Similarly, the self-employed have been disproportionately affected by the pandemic when it comes to the labour market. Seven out of 10 job losses since this time last year have been self-employed people, with the number of self-employed falling by one-fifth in just twelve month. Part of this will have been people switching from self-employment to employment, both in real terms and also technical terms, as people sought to redesignate themselves for employment support purposes. However, overall, it has not been a good year to be self-employed.

It has though been a year when being in the public sector has been better than being in the private sector when it comes to job security. Following years of austerity, the public sector has been growing since 2016, and that continued in 2020. Last year, employment in the public sector in Northern Ireland hit a six-year high while private sector employment has lost over 10,000 jobs in the last three quarters. The rise in public sector employment, along with the job support schemes, has insulated the labour market against the worst of the pandemic, putting it in a much better place now than expected. 

This in turn has fed into other areas of the economy, including the housing market. Indeed, the forecast for the housing market last year was for a longer-term severe impact on sales and house price falls. But the latest figures show that this hasn’t happened. All of the mitigations in the economy have enabled a strong rebound in housing market activity after the first lockdown and a continuation of relatively buoyant activity into Q1 2001. 

The local residential property market continues to bubble away with last year’s Q2 lockdown slump a distant memory. Q4 2020 marked the best quarter for residential property transactions since Q2 2007 – which was when NI’s housing boom was in full flow. That trend has continued in Q1 2021. January and February have recorded the highest sales for their respective months since 2007. Last month’s 2,540 residential transactions marked an increase of 26% on February 2020’s figure.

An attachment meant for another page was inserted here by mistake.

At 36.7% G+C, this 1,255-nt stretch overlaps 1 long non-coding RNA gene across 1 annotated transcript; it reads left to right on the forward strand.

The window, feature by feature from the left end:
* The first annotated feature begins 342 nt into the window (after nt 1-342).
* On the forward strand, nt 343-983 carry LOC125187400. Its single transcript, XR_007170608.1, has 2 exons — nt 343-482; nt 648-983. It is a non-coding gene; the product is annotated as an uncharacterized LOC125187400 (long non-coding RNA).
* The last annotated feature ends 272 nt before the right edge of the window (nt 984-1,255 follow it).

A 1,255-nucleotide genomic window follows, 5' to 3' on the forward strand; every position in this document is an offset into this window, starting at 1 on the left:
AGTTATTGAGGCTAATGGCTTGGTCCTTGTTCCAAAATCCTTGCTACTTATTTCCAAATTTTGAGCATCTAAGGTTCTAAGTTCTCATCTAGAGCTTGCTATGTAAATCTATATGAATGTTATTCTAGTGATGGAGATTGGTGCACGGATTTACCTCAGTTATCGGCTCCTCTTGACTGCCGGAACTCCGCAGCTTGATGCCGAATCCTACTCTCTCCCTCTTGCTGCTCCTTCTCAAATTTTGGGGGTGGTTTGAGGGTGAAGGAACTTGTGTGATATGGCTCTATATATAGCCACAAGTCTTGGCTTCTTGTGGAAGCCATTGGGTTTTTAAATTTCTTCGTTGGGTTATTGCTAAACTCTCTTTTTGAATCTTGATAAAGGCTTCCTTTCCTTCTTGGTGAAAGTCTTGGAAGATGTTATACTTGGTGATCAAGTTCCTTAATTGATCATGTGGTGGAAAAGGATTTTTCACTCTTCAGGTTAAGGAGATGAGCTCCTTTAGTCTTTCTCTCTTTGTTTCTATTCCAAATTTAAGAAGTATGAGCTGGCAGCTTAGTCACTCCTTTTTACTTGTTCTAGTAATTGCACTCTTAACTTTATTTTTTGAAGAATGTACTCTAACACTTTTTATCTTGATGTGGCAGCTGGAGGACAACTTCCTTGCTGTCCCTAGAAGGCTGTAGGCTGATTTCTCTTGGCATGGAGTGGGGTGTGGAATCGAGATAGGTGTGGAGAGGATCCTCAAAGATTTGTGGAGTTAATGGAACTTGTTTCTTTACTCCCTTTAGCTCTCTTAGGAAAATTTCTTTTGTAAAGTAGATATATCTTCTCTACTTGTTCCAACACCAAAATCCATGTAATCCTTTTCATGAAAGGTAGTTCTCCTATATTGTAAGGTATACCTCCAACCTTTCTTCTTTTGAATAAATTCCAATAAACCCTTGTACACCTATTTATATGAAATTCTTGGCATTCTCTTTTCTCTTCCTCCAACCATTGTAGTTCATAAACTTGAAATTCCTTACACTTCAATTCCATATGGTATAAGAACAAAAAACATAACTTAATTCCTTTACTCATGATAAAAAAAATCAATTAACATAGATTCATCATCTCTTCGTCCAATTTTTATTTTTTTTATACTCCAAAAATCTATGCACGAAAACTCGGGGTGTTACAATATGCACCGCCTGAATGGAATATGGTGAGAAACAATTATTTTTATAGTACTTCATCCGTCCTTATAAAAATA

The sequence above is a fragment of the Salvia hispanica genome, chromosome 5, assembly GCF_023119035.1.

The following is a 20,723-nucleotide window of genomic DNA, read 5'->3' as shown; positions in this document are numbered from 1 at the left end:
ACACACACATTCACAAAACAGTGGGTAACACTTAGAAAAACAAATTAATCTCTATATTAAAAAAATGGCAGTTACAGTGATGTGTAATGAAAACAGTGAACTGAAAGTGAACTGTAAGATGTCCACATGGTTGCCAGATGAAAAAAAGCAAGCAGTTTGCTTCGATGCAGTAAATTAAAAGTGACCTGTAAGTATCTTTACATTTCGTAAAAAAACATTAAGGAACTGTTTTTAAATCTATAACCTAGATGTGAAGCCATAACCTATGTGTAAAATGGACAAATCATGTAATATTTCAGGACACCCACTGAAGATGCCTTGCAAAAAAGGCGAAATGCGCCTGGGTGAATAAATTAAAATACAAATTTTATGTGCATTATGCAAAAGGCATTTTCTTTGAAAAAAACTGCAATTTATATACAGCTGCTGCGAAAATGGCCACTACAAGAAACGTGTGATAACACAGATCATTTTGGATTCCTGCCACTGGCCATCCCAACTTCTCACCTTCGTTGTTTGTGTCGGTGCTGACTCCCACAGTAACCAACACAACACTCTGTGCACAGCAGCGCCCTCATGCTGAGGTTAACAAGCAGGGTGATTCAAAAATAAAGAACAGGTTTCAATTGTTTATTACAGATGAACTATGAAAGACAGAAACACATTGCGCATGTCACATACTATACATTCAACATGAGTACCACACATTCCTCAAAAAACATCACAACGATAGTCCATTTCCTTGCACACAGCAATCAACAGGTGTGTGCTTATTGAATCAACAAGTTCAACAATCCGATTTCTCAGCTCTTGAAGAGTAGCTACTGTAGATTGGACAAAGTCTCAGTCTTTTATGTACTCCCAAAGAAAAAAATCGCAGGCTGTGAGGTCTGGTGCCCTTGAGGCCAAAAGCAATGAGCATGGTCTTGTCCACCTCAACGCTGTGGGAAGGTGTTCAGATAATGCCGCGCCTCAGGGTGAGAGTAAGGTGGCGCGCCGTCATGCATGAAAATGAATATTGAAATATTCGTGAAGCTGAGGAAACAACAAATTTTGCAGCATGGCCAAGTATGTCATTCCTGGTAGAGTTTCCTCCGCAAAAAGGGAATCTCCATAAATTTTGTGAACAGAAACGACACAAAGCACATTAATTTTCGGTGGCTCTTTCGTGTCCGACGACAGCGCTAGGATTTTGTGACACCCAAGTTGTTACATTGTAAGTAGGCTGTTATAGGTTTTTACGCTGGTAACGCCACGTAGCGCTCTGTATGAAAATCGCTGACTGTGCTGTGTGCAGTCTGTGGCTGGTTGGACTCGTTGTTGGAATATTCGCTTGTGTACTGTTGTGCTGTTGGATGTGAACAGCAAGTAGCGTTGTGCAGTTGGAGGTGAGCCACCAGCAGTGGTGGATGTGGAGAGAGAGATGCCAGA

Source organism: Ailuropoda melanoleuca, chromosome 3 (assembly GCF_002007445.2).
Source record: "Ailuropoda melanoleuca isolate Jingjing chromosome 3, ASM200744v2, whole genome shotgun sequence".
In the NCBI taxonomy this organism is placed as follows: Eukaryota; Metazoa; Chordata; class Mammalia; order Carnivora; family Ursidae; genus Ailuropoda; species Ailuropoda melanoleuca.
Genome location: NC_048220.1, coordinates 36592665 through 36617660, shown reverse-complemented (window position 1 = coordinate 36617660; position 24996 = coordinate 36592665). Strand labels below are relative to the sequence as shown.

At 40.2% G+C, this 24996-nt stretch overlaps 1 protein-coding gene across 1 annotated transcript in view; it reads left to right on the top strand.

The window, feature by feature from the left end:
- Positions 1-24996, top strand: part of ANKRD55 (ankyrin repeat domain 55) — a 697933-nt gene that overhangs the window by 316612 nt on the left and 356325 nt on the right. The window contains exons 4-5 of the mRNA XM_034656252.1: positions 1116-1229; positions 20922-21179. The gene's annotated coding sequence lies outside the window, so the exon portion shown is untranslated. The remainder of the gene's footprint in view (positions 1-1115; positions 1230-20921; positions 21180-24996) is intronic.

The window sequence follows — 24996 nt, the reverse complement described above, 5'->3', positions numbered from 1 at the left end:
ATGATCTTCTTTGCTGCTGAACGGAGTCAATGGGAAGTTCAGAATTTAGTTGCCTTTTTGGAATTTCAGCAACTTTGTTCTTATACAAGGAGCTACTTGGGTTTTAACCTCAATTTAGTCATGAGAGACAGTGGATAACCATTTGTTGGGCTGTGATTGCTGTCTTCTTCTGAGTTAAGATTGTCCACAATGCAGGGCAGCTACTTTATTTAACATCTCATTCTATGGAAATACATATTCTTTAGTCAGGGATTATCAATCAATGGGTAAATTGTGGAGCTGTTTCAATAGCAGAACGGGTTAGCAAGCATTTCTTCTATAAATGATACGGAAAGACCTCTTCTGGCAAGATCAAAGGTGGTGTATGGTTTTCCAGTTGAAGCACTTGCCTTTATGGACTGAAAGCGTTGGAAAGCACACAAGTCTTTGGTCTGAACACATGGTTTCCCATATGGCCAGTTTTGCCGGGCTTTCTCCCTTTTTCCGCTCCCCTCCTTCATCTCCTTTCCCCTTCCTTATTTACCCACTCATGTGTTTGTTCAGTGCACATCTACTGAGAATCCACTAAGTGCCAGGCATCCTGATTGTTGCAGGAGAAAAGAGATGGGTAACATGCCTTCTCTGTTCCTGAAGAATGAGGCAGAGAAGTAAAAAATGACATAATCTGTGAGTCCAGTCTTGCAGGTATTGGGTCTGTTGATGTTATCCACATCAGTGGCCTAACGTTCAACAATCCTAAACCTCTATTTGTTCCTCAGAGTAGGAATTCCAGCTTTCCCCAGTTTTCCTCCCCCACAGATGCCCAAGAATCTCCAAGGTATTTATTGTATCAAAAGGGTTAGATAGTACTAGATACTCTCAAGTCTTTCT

But sales are still down. Despite five consecutive months of outperformance, as far as residential transactions are concerned, sales for the last twelve months to February 2021 are still down 14%, or almost 3,800 transactions, relative to the previous year. The near-term outlook is for this sales outperformance to continue for the next few months.

In terms of prices, the extension of furlough schemes coupled with a guarantee of 95% mortgages appear to have immunised the market against price falls. Back in November, the UK’s OBR had pencilled in price falls in both 2021 and 2022. Now it expects a 5% rise this year with a modest fall of less than 2% next year. Northern Ireland could well see something similar.

However, making predictions remains a difficult game. 2021 isn’t likely to be as weird as 2020, but there’s still plenty of scope for the unexpected. One thing we do know though is that the furlough schemes – which are effectively labour market pain killers – do have to come to an end. And whilst we have definitely avoided the worst, many firms will find adapting to life after furlough a major challenge. 

This article appeared in the Irish News Business Insight: